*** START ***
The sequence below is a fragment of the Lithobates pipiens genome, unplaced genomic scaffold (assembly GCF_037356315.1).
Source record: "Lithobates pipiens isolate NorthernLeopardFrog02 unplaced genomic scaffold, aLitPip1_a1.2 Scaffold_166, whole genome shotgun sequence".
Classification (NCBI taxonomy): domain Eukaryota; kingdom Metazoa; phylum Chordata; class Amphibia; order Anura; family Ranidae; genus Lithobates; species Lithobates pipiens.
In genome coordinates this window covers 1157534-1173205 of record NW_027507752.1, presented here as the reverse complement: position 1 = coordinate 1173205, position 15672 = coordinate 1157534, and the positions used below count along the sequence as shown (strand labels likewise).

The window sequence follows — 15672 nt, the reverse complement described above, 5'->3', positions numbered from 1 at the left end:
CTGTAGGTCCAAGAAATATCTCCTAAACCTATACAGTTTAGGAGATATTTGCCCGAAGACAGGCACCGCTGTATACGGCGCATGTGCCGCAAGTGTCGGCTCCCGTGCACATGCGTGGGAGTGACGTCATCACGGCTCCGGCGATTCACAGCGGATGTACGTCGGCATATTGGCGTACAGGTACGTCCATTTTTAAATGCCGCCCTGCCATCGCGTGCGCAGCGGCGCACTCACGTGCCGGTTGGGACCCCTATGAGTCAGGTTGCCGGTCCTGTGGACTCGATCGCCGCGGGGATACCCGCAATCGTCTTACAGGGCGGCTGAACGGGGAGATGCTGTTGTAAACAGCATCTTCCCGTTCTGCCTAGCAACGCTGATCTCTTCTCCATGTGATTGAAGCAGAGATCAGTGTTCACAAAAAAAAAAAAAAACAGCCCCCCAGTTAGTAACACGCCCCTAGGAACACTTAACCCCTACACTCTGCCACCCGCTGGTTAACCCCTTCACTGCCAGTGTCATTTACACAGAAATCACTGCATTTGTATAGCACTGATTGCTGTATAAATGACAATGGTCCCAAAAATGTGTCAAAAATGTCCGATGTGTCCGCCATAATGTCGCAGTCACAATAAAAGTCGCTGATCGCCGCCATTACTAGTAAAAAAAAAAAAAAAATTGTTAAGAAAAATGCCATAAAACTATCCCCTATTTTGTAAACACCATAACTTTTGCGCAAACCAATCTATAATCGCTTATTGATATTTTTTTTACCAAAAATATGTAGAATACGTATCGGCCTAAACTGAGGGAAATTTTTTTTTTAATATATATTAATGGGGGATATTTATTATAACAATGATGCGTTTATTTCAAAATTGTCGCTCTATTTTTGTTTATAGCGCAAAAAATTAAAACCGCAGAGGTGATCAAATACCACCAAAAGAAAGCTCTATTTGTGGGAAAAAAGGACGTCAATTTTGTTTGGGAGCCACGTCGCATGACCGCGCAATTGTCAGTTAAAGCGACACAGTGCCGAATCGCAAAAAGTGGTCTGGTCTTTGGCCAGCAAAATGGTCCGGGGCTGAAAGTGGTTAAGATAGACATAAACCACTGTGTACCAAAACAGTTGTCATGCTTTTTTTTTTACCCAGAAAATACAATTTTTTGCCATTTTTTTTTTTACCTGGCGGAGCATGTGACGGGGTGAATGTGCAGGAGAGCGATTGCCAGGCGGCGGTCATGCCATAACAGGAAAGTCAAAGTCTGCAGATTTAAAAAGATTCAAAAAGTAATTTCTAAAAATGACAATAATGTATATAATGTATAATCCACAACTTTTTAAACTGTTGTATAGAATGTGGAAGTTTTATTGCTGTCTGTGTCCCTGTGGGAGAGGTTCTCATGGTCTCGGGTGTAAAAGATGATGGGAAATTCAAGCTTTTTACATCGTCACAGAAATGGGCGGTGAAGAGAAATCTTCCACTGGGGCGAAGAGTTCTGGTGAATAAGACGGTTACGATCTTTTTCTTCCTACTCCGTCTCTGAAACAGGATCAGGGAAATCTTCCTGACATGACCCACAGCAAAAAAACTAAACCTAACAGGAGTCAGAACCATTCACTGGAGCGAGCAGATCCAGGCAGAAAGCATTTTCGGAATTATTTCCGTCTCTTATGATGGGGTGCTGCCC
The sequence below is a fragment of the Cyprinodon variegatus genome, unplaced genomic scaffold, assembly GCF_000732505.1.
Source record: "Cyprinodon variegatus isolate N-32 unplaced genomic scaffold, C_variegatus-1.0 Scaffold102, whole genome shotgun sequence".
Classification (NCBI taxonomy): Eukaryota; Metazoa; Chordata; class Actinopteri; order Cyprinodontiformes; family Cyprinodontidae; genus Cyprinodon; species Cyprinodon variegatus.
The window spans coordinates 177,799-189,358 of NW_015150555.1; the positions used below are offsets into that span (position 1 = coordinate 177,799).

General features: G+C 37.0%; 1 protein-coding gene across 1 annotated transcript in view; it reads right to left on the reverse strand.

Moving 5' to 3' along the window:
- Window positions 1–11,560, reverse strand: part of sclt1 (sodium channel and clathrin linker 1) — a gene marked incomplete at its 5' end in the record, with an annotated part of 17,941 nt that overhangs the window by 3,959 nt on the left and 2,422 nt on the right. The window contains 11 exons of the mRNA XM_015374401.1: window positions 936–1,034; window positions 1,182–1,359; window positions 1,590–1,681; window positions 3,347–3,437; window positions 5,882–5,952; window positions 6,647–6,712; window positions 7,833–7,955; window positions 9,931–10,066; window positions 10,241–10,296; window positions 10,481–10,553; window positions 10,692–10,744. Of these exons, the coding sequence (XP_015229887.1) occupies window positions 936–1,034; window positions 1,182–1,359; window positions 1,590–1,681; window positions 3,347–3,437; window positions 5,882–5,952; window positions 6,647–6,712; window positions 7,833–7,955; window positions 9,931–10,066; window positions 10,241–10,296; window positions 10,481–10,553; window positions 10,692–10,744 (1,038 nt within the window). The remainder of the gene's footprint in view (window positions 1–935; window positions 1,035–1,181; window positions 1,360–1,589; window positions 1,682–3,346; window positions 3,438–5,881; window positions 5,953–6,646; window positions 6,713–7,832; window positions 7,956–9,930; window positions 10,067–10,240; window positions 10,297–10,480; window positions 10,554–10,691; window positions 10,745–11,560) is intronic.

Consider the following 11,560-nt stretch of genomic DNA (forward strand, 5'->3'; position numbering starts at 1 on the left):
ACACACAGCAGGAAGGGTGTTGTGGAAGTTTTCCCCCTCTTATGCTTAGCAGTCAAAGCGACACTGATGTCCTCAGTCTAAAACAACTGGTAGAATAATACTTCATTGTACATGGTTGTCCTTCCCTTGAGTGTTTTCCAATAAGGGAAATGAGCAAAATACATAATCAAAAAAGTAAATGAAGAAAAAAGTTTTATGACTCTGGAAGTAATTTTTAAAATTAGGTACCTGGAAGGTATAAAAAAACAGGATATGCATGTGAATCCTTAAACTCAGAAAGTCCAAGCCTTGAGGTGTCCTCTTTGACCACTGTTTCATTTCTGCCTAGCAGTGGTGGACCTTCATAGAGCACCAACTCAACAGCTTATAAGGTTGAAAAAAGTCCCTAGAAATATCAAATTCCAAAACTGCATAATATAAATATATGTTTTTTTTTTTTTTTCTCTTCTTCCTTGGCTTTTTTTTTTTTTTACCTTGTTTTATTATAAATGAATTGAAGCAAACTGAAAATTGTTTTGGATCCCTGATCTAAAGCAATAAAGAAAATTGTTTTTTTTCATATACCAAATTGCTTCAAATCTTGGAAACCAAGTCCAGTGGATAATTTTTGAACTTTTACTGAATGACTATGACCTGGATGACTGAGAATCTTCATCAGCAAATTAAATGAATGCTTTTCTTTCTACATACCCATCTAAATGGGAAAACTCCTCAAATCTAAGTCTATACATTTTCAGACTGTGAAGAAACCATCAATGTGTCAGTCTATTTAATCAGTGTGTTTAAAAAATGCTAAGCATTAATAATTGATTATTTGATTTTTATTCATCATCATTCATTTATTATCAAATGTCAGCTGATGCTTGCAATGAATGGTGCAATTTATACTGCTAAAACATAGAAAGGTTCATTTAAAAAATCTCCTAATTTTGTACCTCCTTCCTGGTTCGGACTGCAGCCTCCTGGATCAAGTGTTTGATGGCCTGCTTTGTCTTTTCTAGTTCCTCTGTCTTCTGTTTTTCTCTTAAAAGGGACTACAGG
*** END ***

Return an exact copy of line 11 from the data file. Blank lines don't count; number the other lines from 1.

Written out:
General features: G+C 37.0%; 1 protein-coding gene across 1 annotated transcript in view; it reads right to left on the reverse strand.